640,000 Irish People Are Living In Poverty

640,000 Irish People Are Living In Poverty
Vulnerable People Are Still Living In Poverty

Social Justice Ireland has released a damning report revealing horrific levels of poverty and deprivation in Ireland. Of the 640,000 people living in poverty, 200,000 are children. Additionally, the report states that 885,977 people are experiencing hardship and deprivation. 293,258 of these children. 98,100 people living in poverty are in employment; the “working poor”.

Social Justice Ireland is a charity which acts as an independent think tank, undertaking research into social justice issues in Ireland. The charity claims that the report’s findings show that the recent budget was a failure. The bumper budget, which provided supports for many in an effort to ward off the worst economic and social effects of the coronavirus pandemic, left some of the most vulnerable out in the cold.

Social Justice Ireland claims that not increasing core social welfare rates in the budeget was the Government’s fatal error.

The charity’s Director Dr Seán Healy said, “Despite allocating more resources than any previous Budget in the history of the State, the distribution of those resources was such that the gap between the poor and the better off will widen in 2021 and inequality will increase. This is a totally unacceptable outcome.”

“In calculating how people’s incomes will change in 2021 it is important to realise that people with jobs are likely to see increases in their take-home pay in the coming year. Public servants will see an increase of 2% while the pay of other sectors is also expected to increase. In contrast to that, people on core social welfare payments depend on the Budget alone to increase their incomes,” he went on,

Social Justice Ireland had some advice for Government and policy makers:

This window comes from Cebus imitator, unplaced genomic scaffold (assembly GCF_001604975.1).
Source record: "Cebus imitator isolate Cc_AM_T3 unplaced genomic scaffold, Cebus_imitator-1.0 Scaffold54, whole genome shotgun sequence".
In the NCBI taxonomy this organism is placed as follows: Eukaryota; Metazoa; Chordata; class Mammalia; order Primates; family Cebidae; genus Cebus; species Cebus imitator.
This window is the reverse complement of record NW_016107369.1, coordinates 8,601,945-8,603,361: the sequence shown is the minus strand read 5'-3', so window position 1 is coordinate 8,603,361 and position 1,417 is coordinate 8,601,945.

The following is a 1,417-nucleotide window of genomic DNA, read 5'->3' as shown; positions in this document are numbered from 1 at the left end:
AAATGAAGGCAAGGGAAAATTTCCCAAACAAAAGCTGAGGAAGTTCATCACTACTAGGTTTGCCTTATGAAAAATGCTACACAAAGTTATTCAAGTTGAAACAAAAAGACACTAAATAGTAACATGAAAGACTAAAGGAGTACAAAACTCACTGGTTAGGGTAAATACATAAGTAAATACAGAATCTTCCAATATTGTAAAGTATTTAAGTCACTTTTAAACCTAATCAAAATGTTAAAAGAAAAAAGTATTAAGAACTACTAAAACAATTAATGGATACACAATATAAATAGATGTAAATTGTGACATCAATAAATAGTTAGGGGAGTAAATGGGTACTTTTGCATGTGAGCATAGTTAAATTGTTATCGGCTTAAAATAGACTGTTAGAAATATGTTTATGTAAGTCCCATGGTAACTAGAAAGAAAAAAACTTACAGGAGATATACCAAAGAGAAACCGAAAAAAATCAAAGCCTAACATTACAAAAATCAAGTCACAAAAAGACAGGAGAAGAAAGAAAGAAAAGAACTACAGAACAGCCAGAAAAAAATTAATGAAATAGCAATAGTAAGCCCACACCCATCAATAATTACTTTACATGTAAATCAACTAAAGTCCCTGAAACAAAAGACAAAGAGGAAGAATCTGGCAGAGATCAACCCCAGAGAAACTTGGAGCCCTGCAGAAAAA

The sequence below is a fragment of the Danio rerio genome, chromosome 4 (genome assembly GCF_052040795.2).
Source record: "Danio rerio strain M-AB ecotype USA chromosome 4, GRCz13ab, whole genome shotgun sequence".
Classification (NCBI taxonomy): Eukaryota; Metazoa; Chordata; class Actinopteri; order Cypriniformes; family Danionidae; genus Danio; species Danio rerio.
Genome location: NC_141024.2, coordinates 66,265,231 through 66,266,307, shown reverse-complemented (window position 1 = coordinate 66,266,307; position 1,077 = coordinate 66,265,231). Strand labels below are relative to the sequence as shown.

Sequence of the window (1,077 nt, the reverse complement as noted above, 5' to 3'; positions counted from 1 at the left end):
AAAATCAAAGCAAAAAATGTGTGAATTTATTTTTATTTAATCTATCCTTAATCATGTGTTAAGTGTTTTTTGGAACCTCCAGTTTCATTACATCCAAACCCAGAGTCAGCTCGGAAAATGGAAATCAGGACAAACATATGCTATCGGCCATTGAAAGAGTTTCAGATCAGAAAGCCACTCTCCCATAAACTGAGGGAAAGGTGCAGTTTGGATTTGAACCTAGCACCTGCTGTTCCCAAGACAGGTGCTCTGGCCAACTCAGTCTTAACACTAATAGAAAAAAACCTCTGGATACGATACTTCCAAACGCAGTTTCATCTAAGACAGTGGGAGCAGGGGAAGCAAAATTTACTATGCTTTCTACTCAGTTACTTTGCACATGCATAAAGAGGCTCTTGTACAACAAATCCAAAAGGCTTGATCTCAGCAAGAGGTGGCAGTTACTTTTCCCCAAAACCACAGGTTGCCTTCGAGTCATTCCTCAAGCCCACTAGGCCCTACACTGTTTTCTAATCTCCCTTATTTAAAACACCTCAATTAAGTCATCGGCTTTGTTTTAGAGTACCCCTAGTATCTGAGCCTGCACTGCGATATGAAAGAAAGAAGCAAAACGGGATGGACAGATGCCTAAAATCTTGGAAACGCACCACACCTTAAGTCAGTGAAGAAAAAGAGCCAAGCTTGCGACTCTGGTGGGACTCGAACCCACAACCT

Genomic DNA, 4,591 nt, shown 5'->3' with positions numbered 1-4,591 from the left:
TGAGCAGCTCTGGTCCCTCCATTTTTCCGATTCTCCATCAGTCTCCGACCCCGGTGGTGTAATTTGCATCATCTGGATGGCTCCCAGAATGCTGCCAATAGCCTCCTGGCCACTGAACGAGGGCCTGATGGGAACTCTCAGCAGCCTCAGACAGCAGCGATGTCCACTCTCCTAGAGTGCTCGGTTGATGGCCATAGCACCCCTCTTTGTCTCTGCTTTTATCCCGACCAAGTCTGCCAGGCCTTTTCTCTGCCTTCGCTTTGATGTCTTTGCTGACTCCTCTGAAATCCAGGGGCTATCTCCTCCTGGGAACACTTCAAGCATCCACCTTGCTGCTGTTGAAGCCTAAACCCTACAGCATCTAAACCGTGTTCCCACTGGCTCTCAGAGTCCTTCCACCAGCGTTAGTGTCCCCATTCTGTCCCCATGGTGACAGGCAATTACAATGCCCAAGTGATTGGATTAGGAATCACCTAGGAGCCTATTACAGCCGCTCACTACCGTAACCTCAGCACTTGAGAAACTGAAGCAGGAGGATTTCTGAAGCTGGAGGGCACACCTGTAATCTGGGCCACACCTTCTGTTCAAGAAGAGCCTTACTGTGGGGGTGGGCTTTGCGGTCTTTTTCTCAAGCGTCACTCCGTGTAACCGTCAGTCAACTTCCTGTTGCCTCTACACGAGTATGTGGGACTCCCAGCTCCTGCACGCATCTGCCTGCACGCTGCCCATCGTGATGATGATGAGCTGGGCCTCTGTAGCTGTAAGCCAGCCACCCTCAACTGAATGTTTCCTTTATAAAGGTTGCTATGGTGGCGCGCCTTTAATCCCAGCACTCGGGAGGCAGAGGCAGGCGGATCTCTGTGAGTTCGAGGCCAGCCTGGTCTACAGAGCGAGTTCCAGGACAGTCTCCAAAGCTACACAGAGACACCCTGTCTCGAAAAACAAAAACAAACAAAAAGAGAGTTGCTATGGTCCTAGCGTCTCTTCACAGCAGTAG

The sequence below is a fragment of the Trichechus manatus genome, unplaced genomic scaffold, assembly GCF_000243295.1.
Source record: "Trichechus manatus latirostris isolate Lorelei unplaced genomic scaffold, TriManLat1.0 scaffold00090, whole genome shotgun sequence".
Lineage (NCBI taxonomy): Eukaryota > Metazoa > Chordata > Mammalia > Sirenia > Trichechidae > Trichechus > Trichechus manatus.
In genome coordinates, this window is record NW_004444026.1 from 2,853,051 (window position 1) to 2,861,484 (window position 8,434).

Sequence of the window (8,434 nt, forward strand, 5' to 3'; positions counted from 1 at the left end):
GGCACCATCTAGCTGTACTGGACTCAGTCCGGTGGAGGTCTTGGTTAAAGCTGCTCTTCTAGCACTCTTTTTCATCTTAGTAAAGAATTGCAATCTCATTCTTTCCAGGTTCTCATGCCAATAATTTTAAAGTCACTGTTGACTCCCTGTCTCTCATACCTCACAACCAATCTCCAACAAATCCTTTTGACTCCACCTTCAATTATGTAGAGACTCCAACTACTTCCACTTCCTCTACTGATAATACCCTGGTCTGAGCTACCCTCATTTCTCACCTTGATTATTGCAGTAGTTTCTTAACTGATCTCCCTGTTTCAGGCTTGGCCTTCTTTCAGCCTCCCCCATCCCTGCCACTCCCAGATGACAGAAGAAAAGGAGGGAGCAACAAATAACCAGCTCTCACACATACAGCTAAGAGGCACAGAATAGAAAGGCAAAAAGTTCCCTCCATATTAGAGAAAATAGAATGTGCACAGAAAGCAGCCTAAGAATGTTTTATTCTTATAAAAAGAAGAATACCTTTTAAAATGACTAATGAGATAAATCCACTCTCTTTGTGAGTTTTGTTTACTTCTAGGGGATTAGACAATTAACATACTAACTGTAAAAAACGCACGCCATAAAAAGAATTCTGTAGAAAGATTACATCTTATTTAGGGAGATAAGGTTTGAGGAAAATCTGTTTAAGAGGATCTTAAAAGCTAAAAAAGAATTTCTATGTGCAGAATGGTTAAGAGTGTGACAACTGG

• Acknowledge that Ireland has an on-going poverty and deprivation problem.
  • Adopt targets aimed at reducing poverty and deprivation among particularly vulnerable groups such as children, lone parents, jobless households, and those in social housing.
  • Examine and support viable alternative policy options aimed at giving priority to protecting vulnerable sectors of society.
  • Carry out in-depth social impact assessments prior to implementing proposed policy initiatives that impact on the income and public services on which many low-income households depend. This should include the poverty-proofing of all public policy initiatives.
  • Recognise the problem of the ‘working poor’. Make tax credits refundable to address the situation of households in poverty which are headed by a person with a job.
  • Support the widespread adoption of the Living Wage so that low paid workers receive an adequate income and can afford a minimum, but decent, standard of living.
  • Introduce a cost of disability allowance to address poverty and social exclusion of people with a disability.
  • Recognise the reality of poverty among migrants and adopt policies to assist this group. In addressing this issue, replace direct provision with a fairer system that ensures adequate allowances are paid to asylum seekers.
  • Accept that persistent poverty should be used as the primary indicator of poverty measurement and assist the CSO in allocating sufficient resources to collect this data.
  • Move towards introducing a basic income system. No other approach has the capacity to ensure all members of society have sufficient income to live life with dignity.
  • Acknowledge the failure to meet repeated policy targets on poverty reduction and commit sufficient resources to achieve credible new targets.